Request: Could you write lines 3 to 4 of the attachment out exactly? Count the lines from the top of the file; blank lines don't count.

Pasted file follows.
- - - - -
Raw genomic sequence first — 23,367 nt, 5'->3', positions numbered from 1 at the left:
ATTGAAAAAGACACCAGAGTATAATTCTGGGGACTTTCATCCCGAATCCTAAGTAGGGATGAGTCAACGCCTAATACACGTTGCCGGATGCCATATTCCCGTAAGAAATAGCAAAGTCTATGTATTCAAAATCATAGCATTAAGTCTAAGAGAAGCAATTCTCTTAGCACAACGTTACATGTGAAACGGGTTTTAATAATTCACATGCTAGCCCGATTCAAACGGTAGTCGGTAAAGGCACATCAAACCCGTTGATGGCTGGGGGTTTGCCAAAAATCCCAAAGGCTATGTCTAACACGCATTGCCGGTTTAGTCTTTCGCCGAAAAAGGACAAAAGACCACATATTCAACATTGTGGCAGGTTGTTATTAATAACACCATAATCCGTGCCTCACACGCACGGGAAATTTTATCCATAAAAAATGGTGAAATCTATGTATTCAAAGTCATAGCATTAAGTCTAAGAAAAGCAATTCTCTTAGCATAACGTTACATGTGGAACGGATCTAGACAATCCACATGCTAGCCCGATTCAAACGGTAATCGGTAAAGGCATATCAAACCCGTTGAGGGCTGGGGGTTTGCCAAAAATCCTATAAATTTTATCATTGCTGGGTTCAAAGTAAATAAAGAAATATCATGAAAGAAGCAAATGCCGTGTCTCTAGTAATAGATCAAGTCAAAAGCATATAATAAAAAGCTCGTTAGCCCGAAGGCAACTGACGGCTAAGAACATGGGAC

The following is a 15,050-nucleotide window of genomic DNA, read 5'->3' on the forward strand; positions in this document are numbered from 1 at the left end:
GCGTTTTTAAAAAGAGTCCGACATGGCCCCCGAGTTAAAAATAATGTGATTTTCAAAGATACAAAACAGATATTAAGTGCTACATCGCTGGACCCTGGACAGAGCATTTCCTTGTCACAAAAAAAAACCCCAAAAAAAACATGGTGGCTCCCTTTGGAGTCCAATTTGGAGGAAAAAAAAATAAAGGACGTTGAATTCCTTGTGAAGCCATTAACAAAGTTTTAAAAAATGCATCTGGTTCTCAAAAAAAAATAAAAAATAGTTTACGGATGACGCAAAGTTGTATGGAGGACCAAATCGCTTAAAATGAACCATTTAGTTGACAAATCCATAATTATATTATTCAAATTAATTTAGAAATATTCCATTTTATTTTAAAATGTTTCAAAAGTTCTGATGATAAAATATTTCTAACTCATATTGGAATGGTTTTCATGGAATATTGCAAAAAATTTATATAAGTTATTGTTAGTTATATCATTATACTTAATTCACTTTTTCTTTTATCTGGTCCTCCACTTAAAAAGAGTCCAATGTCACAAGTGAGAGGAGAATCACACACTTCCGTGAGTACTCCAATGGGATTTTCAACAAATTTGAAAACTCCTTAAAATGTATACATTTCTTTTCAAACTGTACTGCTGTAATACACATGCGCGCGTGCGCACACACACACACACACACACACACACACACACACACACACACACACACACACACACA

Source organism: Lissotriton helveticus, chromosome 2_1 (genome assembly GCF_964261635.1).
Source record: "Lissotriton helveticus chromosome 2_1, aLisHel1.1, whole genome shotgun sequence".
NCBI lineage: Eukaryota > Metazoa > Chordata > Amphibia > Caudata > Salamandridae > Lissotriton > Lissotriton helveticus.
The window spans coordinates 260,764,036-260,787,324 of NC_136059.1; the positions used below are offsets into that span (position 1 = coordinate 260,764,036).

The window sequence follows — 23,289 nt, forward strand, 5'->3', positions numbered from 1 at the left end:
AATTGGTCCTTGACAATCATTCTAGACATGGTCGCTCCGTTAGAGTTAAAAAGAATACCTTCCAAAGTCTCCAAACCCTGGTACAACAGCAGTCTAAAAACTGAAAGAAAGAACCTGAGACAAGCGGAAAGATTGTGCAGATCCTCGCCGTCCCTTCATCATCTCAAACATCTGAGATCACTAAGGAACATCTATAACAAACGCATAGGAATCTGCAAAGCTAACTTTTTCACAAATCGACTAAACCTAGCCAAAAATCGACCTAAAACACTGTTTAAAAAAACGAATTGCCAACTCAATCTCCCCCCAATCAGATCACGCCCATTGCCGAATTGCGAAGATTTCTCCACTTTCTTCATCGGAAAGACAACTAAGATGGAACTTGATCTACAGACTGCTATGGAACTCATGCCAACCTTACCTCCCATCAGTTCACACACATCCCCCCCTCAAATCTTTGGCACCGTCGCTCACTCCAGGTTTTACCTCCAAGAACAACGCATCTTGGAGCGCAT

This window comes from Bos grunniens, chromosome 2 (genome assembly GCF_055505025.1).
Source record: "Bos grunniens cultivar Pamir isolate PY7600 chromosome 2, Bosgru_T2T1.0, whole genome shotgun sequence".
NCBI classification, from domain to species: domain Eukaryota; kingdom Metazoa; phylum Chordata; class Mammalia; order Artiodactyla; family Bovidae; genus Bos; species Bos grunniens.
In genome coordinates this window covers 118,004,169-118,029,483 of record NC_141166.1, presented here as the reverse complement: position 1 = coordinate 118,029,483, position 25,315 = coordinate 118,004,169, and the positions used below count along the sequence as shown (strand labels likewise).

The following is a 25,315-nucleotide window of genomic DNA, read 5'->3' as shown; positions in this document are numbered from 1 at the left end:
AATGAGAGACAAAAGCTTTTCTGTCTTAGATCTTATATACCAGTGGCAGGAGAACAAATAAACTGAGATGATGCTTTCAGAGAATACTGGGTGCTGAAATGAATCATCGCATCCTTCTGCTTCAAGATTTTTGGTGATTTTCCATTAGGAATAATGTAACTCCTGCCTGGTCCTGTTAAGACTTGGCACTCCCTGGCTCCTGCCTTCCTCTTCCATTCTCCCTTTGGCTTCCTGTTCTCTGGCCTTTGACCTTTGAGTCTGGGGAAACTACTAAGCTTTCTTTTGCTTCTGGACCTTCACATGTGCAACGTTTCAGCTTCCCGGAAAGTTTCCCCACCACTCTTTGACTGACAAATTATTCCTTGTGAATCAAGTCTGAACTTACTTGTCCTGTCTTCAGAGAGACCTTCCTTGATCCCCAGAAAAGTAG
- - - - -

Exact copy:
The following is a 15,050-nucleotide window of genomic DNA, read 5'->3' on the forward strand; positions in this document are numbered from 1 at the left end:
GCGTTTTTAAAAAGAGTCCGACATGGCCCCCGAGTTAAAAATAATGTGATTTTCAAAGATACAAAACAGATATTAAGTGCTACATCGCTGGACCCTGGACAGAGCATTTCCTTGTCACAAAAAAAAACCCCAAAAAAAACATGGTGGCTCCCTTTGGAGTCCAATTTGGAGGAAAAAAAAATAAAGGACGTTGAATTCCTTGTGAAGCCATTAACAAAGTTTTAAAAAATGCATCTGGTTCTCAAAAAAAAATAAAAAATAGTTTACGGATGACGCAAAGTTGTATGGAGGACCAAATCGCTTAAAATGAACCATTTAGTTGACAAATCCATAATTATATTATTCAAATTAATTTAGAAATATTCCATTTTATTTTAAAATGTTTCAAAAGTTCTGATGATAAAATATTTCTAACTCATATTGGAATGGTTTTCATGGAATATTGCAAAAAATTTATATAAGTTATTGTTAGTTATATCATTATACTTAATTCACTTTTTCTTTTATCTGGTCCTCCACTTAAAAAGAGTCCAATGTCACAAGTGAGAGGAGAATCACACACTTCCGTGAGTACTCCAATGGGATTTTCAACAAATTTGAAAACTCCTTAAAATGTATACATTTCTTTTCAAACTGTACTGCTGTAATACACATGCGCGCGTGCGCACACACACACACACACACACACACACACACACACACACACACACACACACACACACA